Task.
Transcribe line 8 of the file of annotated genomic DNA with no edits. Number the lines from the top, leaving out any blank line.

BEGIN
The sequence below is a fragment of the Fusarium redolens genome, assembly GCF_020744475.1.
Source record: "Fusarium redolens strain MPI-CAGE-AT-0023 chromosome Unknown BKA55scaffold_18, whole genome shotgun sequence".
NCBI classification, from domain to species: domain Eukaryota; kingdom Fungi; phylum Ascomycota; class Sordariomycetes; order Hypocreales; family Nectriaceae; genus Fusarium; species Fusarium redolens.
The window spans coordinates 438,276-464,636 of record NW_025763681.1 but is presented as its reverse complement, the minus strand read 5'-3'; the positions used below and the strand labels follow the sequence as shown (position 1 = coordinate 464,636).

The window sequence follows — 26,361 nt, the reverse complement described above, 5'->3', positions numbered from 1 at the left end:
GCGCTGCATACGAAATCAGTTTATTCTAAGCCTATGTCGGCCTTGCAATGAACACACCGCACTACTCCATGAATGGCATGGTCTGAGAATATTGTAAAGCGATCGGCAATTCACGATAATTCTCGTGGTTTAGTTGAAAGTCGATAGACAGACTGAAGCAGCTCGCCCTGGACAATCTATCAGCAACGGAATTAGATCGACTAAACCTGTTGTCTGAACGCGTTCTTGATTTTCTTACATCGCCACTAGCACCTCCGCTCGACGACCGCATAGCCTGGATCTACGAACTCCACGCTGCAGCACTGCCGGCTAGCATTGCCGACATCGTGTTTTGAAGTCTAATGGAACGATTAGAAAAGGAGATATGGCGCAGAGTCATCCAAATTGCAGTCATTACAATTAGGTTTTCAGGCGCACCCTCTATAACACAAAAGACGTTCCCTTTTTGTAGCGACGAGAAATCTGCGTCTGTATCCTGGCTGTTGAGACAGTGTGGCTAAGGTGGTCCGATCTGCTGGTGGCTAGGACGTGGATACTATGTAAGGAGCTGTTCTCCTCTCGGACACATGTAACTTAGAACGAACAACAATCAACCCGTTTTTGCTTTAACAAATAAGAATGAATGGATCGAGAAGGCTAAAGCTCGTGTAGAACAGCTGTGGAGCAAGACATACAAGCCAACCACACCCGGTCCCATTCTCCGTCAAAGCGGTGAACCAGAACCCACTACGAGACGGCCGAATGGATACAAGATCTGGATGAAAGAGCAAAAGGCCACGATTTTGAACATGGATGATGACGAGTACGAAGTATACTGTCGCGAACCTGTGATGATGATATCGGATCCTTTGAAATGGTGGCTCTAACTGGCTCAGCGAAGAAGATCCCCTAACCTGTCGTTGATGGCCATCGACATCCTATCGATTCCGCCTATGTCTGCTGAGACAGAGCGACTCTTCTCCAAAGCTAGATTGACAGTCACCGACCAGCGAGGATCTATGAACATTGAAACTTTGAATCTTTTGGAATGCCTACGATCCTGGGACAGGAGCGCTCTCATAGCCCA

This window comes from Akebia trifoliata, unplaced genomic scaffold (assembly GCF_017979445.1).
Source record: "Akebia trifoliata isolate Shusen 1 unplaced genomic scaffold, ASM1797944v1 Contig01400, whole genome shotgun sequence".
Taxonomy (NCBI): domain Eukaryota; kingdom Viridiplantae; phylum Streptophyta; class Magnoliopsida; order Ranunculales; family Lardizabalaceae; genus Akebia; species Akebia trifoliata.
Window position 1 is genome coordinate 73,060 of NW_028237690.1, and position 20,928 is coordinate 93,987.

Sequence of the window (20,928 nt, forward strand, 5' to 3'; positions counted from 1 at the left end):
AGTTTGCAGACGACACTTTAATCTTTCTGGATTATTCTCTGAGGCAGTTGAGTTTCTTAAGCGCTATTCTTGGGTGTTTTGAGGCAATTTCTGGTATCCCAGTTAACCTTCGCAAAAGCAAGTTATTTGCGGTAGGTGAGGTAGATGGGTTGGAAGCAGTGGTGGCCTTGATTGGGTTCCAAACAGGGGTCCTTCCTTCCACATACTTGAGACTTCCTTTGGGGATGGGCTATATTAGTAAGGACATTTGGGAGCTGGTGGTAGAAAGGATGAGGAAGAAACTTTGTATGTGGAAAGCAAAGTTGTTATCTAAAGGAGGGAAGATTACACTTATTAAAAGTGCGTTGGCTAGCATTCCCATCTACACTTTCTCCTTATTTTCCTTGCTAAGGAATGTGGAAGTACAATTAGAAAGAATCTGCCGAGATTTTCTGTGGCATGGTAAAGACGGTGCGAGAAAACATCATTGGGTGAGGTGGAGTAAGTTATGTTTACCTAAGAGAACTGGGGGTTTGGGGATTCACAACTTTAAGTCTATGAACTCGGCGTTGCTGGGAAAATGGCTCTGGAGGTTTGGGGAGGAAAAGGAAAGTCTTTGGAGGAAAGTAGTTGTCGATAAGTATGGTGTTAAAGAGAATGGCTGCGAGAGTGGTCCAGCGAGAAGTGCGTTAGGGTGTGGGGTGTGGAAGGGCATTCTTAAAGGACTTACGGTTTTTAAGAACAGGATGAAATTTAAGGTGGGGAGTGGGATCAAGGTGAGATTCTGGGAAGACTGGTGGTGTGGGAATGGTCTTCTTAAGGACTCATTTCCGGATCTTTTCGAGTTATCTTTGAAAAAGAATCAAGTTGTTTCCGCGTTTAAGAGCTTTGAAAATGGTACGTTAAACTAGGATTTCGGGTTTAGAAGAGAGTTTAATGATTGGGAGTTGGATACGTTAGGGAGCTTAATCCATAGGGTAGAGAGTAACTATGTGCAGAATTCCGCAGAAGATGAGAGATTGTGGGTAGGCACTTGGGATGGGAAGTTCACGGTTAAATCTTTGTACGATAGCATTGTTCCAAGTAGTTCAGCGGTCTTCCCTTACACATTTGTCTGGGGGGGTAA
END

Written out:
Source record: "Akebia trifoliata isolate Shusen 1 unplaced genomic scaffold, ASM1797944v1 Contig01400, whole genome shotgun sequence".